An epithelial prognosis includes cancer survival rates and life expectancy. The life expectancy of epithelial malignant mesothelioma patients is 18 months. The five-year survival rate is 12% for epithelioid pleural mesothelioma. Epithelioid patients also live an average of 200 days longer than patients with other cell types.

The journal Pathology published a study of peritoneal mesothelioma showing a median survival of 55 months for patients with epithelioid cells compared to 13 months for patients with biphasic cells. 

The biphasic cell type consists of a mixture of epithelial and sarcomatoid cells. Patients with this type have a median survival of about 10 months. Those with the sarcomatoid type have a median survival of seven months. The overall survival of all cell types drops when the disease metastasizes or spreads.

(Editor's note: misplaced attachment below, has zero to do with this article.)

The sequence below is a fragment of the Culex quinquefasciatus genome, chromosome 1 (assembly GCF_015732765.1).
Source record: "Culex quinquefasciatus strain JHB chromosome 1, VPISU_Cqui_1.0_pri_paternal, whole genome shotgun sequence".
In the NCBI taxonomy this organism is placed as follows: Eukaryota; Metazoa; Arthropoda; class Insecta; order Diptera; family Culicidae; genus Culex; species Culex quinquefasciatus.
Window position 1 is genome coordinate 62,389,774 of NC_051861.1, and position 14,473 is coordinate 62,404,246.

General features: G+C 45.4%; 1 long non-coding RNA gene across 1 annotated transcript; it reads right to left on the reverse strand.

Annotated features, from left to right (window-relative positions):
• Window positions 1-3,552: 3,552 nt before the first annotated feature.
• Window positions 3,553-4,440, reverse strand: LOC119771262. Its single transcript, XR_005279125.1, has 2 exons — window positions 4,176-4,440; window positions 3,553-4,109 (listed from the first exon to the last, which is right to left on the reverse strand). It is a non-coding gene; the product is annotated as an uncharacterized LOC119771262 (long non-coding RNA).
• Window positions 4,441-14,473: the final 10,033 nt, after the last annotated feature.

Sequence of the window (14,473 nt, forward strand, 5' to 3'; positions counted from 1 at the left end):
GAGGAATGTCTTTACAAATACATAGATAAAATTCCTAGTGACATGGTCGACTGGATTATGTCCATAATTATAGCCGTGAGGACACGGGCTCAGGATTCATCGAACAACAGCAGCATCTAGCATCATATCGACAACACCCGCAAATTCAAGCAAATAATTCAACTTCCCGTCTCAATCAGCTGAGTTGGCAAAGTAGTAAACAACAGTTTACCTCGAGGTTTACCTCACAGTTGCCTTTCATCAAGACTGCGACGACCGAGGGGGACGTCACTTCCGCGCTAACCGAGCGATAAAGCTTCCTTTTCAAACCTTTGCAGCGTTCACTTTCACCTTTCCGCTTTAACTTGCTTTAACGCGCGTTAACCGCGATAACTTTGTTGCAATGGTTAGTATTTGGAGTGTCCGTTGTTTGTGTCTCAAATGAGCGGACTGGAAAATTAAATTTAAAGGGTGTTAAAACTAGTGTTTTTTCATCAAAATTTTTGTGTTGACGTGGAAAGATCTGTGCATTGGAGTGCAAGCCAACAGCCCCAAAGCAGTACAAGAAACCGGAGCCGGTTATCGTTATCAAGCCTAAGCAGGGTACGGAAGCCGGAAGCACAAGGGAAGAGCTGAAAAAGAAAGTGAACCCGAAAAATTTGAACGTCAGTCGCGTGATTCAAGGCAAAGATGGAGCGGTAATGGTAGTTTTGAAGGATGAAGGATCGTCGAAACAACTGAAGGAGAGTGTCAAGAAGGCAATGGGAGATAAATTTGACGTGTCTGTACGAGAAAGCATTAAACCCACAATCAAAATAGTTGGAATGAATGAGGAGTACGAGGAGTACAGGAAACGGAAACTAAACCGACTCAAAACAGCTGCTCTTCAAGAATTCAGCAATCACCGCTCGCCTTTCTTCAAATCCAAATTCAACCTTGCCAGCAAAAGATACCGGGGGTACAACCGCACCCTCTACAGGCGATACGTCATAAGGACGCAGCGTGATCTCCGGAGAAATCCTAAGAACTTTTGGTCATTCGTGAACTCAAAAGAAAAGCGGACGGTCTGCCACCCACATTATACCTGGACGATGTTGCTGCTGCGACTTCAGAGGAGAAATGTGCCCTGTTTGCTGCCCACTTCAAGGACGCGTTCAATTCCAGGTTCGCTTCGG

But, despite the spread of cancer, a mesothelioma specialist can still tailor a treatment at this stage of your disease. There are clinical trials and other options for patients with a more metastasized cancer.

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How Is Epithelioid Mesothelioma Treated?

Epithelioid mesothelioma treatment will depend on the cancer stage, extent of tumors and overall health of the patient. The goals of treatment are to extend survival, manage symptoms and improve quality of life. Of the three types, malignant epithelial pleural mesothelioma responds best to treatment.